1. That grace may be in the soul, and yet not be seen nor observed. This is manifest by daily experience.
2. Not only so, but a gracious soul that is reconciled With God in Christ, and hath the spirit of grace dwelling in it, may suppose itself a stranger yet unto this reconciliation, and void of the grace of God, and so be still in the state of nature.
3. Yea, a soul may not only suppose and conclude itself in nature, while it is in a state of grace, but further, may be filled with terror and apprehensions of God's wrath and indignation; and that in such a measure, as that thereby it may be as a distracted person, as we see it was with Heman, Psalm lxxxviii.15, who said, "while I suffer thy terror, I am distracted." The wrath of God lay hard upon him, and he said, that he was afflicted with all God's waves, ver.7. Hence he cried out, vers.16.17, "thy fierce wrath goeth over me, thy terrors have cut me off, they came round about me daily," or all the day, "like water they compassed me about together." And yet for all this, the first word of his complaint was faith, ver.1. Many such complaints hear we out of Job's mouth, to whom God, notwithstanding, was that gracious, that he never came to question his state before God, or to conclude his hypocrisy, or his being still in the state of nature. But it is not so with every one that is so exercised.
4. Yea, further, with those inward strokes upon the soul, they may have sin and guilt charged upon their consciences; and this will make their life yet more bitter, and put a sharper edge upon the rods. Thus was Job made to possess the sins of his youth, Job. xiii.26, and made to say, "My transgression is sealed up in a bag, and thou sewest up mine iniquity," Job. xiv.17.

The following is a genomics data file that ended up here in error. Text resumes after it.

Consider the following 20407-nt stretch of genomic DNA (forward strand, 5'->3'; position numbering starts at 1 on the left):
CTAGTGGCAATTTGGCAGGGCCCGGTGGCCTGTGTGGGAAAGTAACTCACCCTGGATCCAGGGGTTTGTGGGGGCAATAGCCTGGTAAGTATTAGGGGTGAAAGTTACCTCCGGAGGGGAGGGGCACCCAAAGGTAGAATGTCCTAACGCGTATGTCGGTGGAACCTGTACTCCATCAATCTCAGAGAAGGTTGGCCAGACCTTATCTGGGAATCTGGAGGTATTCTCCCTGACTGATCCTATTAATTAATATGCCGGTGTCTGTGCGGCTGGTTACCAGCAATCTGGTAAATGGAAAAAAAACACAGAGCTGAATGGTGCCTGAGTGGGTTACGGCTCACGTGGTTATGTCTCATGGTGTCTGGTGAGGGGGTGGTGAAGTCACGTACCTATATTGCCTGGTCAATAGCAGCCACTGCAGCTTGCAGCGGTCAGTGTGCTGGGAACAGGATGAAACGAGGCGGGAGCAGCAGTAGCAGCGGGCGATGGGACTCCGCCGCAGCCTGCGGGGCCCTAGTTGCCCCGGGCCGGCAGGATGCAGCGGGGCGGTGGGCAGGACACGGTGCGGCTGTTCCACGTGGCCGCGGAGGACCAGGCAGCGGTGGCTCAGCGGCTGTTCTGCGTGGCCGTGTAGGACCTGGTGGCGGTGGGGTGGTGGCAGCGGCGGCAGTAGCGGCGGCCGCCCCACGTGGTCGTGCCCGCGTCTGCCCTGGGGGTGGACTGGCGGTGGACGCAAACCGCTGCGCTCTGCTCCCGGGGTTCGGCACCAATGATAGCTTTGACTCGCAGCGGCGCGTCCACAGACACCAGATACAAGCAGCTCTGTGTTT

5. Moreover, they may be in such a condition a long time, and all the while have no light of comfort, as we may see in Job and Heman. They may even walk in darkness, and have no light of comfort, Isa.1.10.
6. Yea, and also be without the hope of a delivery or outgate. Hence crieth Heman, Psalm lxxxviii.4-5, "I am counted with them that go down into the pit, free among the dead, like the slain that lie in the grave, whom thou rememberest no more, and they are cut off from thine hand." Yea, they may be driven to the very border of despair, and conclude that there is no hope, as the church did, Ezek. xxxvii.11, "Our bones are dried, and our hope is lost, and we are cut off for our parts;" and as Job, chap. vii.6, "My days are swifter than a weaver's shuttle, and are spent without hope;" and chap. xix.10, "He hath destroyed me on every side, and I am gone: mine hope hath been removed like a tree."
Now, though sometimes, as we see in Job, and in Heman too, a soul may be under such a sad and sharp dispensation, and yet not brought to question their state, or to conclude themselves children of wrath, lying still in black nature, yet it is not so with all who are so exercised; but many under such a dispensation, may at least be in the dark as to their state before God; and if they do not positively assert their state to be bad, yet they do much question if they be in the state of grace, and would be comforted under all their pressures and afflictions, if they could win to the least well-grounded apprehension of their interest in Christ.
In such a case as this is, there is ground for a poor soul to make use of Christ for outgate; and an outgate may be had in God's time, and as he seeth fit, by a right use-making of and going out to him, who is the Truth. So, then, the soul that would have its state and condition cleared up, and a discovery of its being reconciled to God through Jesus, and in a state of grace, and would make use of Christ as the Truth, for this end, would,